August 23 was the International Day for the Remembrance of the Slave Trade and its Abolition. So it seems appropriate to notice a new book by my UWI colleague, Claudius Fergus: Revolutionary Emancipation: Slavery and Abolitionism in the British West Indies, published by a well-known university press in the US.
This impressively researched academic study can be divided into two sections. The first deals with the British movement towards abolition of the transatlantic slave trade, accomplished between 1805 and 1807, and then towards ending slavery itself, accomplished between 1834 and 1838. The second considers developments in Trinidad between 1802 and 1838, which were central to the course of the British anti-slavery movement.
In his treatment of British abolitionism—a subject which has been furiously debated by historians over the last 50 years—Fergus takes strongly defined positions. He subscribes to the view that actions by the enslaved were pivotal to its eventual success: the “subaltern agency” position, subaltern here meaning the oppressed or subjected group.
To sum up his argument, persistent struggles for freedom by the enslaved throughout the Caribbean eventually convinced British policy-makers that the security of their colonies was endangered. Influential people in the region believed newly imported Africans were far more prone to rebel than the Creole slaves born in the Caribbean. Ending the trade in Africans would reduce this threat and allow the slave-based plantation to endure in relative safety.
Of course, the Haitian Revolution (1791-1803), and the many rebellions and conflicts in Grenada, St Vincent, Dominica and St Lucia (as well as Guadeloupe and Martinique) during the 1790s, greatly increased concerns about the security of the British colonies. African-born men played a crucial part in the Haitian defeat of the French, British and Spanish armies. Jamaica, Britain’s biggest and most productive colony, was just “down the road” from Haiti, an independent black-ruled republic after January 1, 1804.
Fergus shows how these “emancipation wars” in Haiti and the Lesser Antilles—successful in Haiti, defeated in the other islands, but costing thousands of British soldiers’ lives in both—persuaded the policy-makers of the link between massive importations of Africans and insurrection. To avoid a disaster similar to the Haitian Revolution, ending the African trade was essential for the security of Jamaica and the other British colonies as slave-holding societies.
It was done in stages: in 1805-06, importations from Africa were made illegal to the newly acquired British colonies, including Trinidad; then by the 1807 Act of Parliament the trade to all British colonies was prohibited. Abolition should be understood, Fergus argues, as Britain’s main strategy to prevent the spread of insurrection—revolutionary self-emancipation—from independent Haiti.
The belief that Creole slaves were much less likely to rebel than the African-born was soon shown to be false: the three great rebellions in the British colonies after the end of the African trade—Barbados 1816, Demerara (Guyana) 1823 and Jamaica 1831-32—were all led by Creole slaves, most of them Christians. By 1831-32, the huge rebellion in Jamaica had persuaded the British government that the safety of the colonists required an orderly, legislated end of slavery itself.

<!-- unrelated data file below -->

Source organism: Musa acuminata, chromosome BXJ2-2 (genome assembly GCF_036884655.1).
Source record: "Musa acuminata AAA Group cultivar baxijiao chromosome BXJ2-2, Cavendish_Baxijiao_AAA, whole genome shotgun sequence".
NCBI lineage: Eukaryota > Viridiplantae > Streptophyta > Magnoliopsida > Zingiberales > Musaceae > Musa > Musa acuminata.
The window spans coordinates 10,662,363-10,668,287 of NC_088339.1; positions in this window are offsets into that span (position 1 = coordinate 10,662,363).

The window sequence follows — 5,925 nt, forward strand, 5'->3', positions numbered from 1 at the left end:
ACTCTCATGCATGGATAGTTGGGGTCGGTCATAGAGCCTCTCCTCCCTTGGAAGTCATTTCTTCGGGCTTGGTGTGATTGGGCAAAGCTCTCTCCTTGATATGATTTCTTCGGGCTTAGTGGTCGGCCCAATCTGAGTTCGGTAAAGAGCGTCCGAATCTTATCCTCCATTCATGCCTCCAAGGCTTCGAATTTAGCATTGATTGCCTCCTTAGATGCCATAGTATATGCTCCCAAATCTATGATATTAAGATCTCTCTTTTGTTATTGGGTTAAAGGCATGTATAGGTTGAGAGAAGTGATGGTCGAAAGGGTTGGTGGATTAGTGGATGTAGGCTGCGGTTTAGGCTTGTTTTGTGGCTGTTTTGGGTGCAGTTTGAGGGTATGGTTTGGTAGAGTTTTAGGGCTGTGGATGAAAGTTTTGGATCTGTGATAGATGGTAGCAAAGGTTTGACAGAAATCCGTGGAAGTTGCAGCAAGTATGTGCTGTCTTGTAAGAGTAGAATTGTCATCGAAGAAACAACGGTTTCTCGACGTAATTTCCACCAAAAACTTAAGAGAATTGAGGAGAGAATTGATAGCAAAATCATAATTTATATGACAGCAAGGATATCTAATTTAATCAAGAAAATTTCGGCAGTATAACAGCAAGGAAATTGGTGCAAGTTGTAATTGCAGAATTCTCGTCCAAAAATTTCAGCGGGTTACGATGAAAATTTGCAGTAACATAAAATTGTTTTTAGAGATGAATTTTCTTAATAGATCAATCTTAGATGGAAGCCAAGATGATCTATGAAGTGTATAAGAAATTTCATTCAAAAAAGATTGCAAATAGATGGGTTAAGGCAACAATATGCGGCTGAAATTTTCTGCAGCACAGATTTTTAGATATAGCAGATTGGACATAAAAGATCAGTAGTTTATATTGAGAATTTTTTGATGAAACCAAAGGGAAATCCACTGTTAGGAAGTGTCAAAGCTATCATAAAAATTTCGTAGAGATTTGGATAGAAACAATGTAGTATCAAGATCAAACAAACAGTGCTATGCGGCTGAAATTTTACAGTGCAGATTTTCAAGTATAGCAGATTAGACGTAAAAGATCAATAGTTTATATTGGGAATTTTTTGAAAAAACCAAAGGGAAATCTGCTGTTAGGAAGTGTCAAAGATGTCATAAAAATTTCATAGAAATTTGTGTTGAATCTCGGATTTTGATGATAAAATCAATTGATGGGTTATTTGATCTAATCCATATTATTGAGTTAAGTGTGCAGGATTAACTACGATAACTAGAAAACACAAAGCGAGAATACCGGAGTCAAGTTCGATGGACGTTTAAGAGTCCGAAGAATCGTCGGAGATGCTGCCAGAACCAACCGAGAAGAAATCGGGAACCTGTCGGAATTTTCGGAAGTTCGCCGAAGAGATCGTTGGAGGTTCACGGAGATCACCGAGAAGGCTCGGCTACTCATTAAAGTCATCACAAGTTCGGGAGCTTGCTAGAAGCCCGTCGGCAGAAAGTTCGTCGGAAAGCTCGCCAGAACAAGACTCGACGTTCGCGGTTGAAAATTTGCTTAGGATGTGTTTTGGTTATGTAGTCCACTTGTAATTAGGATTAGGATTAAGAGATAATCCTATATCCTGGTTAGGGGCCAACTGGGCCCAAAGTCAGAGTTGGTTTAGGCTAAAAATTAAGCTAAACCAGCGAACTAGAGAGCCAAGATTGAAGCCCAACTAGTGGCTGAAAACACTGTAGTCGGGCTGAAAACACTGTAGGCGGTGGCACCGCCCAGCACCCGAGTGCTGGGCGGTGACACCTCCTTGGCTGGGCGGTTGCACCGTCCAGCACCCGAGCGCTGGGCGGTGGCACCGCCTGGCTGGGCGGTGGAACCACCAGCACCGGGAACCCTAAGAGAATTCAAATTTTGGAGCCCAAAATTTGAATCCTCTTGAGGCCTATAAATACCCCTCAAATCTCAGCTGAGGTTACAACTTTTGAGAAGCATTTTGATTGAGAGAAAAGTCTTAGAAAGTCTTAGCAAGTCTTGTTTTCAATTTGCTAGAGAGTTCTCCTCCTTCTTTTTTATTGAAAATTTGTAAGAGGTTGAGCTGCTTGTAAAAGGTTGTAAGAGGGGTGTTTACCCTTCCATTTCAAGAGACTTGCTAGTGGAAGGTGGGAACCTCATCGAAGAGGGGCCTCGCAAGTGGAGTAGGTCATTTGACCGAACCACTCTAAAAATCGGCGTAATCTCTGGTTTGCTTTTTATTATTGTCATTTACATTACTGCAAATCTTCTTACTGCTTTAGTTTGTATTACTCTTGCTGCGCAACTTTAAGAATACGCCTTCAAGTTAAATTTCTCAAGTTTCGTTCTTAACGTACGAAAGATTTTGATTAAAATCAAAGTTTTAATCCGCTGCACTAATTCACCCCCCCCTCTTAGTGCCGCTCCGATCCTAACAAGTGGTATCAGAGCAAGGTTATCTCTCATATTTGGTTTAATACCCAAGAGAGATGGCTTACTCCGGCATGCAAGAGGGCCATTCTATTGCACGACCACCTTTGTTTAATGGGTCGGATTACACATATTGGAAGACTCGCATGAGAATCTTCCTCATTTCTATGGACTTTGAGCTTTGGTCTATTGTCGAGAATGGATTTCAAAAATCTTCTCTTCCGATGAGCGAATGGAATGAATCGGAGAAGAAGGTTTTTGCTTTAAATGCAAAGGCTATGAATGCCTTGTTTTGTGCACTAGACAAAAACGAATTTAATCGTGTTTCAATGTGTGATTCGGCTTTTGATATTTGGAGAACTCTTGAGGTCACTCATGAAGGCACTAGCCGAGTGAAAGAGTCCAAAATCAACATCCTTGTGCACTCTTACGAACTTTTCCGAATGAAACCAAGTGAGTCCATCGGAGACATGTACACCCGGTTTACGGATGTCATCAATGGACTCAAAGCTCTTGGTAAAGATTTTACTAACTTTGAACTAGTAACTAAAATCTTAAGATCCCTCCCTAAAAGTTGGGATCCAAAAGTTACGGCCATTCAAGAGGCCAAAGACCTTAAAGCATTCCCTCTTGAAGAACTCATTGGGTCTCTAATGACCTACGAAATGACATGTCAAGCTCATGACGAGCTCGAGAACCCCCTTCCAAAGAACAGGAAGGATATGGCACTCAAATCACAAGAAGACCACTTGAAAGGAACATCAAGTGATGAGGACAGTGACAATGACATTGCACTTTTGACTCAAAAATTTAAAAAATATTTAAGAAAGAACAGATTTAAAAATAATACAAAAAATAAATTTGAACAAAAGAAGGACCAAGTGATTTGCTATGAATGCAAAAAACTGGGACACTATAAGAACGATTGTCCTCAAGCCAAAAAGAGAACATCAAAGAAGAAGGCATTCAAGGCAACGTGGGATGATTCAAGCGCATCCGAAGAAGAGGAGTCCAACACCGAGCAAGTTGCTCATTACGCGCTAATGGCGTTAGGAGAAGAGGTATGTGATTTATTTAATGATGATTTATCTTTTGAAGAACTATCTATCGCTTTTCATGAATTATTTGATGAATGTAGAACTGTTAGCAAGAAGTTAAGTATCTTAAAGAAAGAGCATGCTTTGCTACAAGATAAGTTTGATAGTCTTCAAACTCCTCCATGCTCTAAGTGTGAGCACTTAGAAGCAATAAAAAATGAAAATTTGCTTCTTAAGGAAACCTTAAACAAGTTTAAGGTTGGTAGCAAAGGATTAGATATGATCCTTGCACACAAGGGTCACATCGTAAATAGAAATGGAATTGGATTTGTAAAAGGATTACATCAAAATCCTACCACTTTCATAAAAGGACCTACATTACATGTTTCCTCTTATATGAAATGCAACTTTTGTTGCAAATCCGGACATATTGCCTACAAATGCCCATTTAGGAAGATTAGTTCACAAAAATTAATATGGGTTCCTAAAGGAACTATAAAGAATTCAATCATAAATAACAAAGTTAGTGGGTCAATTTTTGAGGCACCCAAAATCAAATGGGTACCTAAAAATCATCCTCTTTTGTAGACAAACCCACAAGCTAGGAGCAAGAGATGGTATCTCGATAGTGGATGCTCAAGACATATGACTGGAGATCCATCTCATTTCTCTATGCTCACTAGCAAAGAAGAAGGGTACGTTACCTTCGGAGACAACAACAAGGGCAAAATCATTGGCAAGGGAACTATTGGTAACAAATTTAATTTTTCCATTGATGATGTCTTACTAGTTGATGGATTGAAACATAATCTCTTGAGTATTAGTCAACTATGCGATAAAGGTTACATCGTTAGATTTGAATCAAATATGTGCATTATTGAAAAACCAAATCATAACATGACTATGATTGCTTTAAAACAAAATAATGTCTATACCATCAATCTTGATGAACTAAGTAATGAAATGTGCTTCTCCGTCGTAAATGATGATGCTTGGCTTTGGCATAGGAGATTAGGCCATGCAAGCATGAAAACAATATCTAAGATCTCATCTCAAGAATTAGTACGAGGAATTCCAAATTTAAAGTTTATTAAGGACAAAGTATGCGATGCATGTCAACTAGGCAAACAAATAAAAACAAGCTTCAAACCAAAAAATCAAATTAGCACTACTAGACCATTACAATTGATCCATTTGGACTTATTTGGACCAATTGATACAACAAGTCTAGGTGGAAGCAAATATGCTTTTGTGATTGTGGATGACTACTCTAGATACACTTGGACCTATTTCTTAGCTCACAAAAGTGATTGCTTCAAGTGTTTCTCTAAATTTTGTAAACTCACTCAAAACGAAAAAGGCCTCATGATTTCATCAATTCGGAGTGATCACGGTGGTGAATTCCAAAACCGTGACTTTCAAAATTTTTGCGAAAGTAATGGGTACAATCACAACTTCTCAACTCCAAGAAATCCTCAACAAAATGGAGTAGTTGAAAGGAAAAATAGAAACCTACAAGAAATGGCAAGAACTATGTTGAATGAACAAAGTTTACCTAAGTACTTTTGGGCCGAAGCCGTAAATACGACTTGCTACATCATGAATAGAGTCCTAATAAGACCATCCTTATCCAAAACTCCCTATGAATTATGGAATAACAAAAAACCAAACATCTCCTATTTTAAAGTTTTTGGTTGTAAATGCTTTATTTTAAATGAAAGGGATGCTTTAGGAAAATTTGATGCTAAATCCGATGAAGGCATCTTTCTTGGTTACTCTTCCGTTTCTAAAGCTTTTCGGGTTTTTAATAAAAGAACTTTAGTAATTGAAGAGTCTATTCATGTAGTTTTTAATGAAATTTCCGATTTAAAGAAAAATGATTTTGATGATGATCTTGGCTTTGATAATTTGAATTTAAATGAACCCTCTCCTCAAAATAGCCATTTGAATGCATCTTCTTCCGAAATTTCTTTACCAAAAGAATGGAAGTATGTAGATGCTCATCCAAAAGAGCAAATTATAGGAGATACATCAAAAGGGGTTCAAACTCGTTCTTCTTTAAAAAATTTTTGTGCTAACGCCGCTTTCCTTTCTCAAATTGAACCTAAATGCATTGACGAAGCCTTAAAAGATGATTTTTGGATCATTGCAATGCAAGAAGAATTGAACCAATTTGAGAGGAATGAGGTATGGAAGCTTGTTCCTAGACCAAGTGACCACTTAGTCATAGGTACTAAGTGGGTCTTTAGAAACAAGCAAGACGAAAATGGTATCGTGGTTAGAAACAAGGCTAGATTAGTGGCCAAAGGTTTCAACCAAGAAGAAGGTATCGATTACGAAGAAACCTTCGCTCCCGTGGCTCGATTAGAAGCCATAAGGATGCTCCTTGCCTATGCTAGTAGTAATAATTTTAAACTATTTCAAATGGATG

So security concerns lay behind the Act of Emancipation passed in 1833: much safer to free the enslaved by British decree, which allowed for a six-year “apprenticeship” or quasi-servitude, than to risk bloody rebellions in which they freed themselves.
In the second section of his book, Fergus shows how Trinidad was central to the evolution of British policy towards the slave trade and slavery after its formal cession by Spain in 1802. It was the crown colony in which various experiments with “ameliorating” (improving) the conditions of the slaves would be tried, as well as attempts to introduce free labour and to provide judicial protection for the enslaved.
This is fairly familiar ground which other historians of Trinidad have studied. But Fergus’s contribution is to stress the agency of Trinidad’s enslaved during the period of official amelioration (1824-34). They took advantage of the new laws and regulations as a “tool of resistance”; they complained to the new Protector of the Slaves at every opportunity, they staged work stoppages, they defended their “rights and privileges”, they ran away, they insisted on the right to purchase their freedom.
These actions, by women as much as and maybe more than by men, were not without risks. The enslaved were frequently punished for making what were deemed to be false or frivolous accusations against owners or managers. But they persisted in what Fergus calls a “constitutional revolt” against slavery.
When the new 1831 Amelioration Order reached Trinidad early in 1832, many of the enslaved had expected either outright emancipation, or the grant of several free days per week. They expressed their dissatisfaction in a wave of plantation protests, strikes, and arson, while continuing to use the Protector and the courts to defend their rights.
By the time the Act of Emancipation was passed in mid-1833, Fergus concludes, “a decade of constitutional resistance by the enslaved” had radically undermined the nature of slavery in Trinidad—a fact which, he considers, has not been properly recognized by earlier historians.
• I pay tribute to Louis Homer, who dedicated his life to documenting the
nation’s history and heritage.